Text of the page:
The old saying that “the White man’s ice is colder,” is now seemingly being applied to the value of homes in the U.S. Homes in White neighborhoods have greater value too. Believe it or not, homes in White neighborhoods are appraised at double the value of homes in communities of color, according to new research. That means appraisers are gifting White homeowners with a financial fortune of tens of thousands of dollars just because they are White.
In dollars and cents, this means that on average, homes in majority White neighborhoods are appraised for $371,000 more than in majority people of color neighborhoods, the researchers found. This gap in values has increased 75 percent since 2013.
Black homeowners knew something was amiss when they received low home evaluations. Across the country—from Atlanta to Chicago to Baltimore—Black homeowners began to protest the low appraisals of their homes. Their stories made national news because of the extreme measures they used to get an accurate assessment of their property.
Some went so far as to remove all indicators in their home that identified the owners as Black. They “whitewashed” their homes—meaning taking down photographs or indicators that may leave clues someone Black owned the home—and some had White friends meet the appraiser to get a correct evaluation of their homes. However, the lower evaluations of Black homes reported in the news were seen by many as exceptions and not racially motivated because researchers did not have access to appraisals, even though according to the U.S. Bureau of Labor statistics 97 percent of appraisers are White.
That changed when the Federal Housing Finance Agency released data in October from 47 million appraisal reports completed between 2013 and the second quarter of 2022. Researchers produced, “Appraised: The Persistent Evaluation of White Neighborhoods as More Valuable Than Communities of Color.” The report explains that Covid-19 made the racial inequities worse.
This resulted in an unprecedented rise in home values. In the last two years, the value of the average home in a White neighborhood rose by $136,000 compared to $60,000 in a community of color, according to the report.
“Racial inequality in appraised values has increased 75 percent over the last decade. Not only is the racial gap in home values growing, the rate in which it is expanding tripled in the last decade,” explains the report. “Racial inequality is growing fastest in the hottest housing markets. In just two years, racial inequality in appraised values increased by $91,000 (or 43 percent) in metropolitan areas experiencing the largest home price inflation. This increase in inequality is nearly three times greater than the increase in racial inequity in stable housing markets,” the report explains.
Appraisers have the golden pen to decide at their discretion the value of each home they assess. The fact that 97 percent of appraisers are White has many alarmed. Are they being fair when they appraise Black homes? The research says no.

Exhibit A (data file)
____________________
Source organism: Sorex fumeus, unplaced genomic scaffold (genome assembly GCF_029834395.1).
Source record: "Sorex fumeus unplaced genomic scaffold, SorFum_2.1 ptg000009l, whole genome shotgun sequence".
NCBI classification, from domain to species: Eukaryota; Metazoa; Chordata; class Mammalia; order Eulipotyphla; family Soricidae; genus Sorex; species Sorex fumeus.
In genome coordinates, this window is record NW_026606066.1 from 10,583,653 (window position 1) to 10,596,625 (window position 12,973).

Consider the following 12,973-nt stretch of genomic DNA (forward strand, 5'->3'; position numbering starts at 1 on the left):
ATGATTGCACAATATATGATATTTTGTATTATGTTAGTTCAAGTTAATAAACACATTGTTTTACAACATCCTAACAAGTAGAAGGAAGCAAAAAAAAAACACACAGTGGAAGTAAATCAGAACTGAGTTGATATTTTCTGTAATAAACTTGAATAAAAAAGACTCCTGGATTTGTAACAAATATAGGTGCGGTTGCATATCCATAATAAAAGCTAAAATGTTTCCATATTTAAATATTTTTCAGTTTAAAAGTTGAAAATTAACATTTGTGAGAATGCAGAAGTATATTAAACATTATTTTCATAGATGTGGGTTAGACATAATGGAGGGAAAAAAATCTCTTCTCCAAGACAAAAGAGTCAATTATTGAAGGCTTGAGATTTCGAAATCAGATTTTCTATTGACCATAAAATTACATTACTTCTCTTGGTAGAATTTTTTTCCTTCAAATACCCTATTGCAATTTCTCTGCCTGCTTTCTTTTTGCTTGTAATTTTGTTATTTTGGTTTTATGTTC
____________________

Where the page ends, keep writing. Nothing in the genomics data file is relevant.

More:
The report’s findings reveal an “obscene amount of inequality” in home appraisals explained co-author of the report Junia Howell to the media. She’s an urban sociologist at the University of Illinois-Chicago who has written extensively on housing racial inequalities. Dr. Howell believes the method used by appraisers gives them the authority to determine a home’s value and what they consider a comparable neighborhood. Race, she said, is often a factor.
“I think the method and the practice is explicitly racist,” Dr. Howell said.
The history of appraisals is racist from the beginning, according to the report. “In the early 1600s, European colonizers appraised land based on its inhabitants. They saw Indigenous lands as having little value unless White settlers took it over. Their racist land appraisals were used in treaties to justify Indigenous displacement and genocide. This created a legal precedent for racialized property evaluations.”
That history has, unbeknownst to many, impacted Black homeowners in being able to use the wealth in their homes. Equity gains in homeownership is key to generational wealth. The equity in a home can be used to send children to college, start a business or plan for retirement. However, not only are White homeowners getting higher appraisals, according to the report, they are also earning them much more quickly than other groups.
Lenita McLaughlin is a Washington, D.C. realtor. She told The Final Call, “I’ve seen this problem and read the news articles. The report puts it in black and white so we have a better understanding of the problem. Black homeowners deserve fair and equitable assessments of their homes. That’s very important.”
Not all Black homeowners see the higher valuations of White property as a problem. Anwar Saleem is a D.C. entrepreneur, activist and homeowner. “I know properties in my neighborhood are priced higher than mine. However, I’m comfortable with my lower evaluation because that means I have lower property taxes,” he told The Final Call. But he admitted, the issue of getting a lower evaluation is something to considerv.
“It’s not a problem now, but when I decide to sell, a lower evaluation will be a problem. I will tackle that when I’m ready to sell.”
—Nisa Islam Muhammad, Staff Writer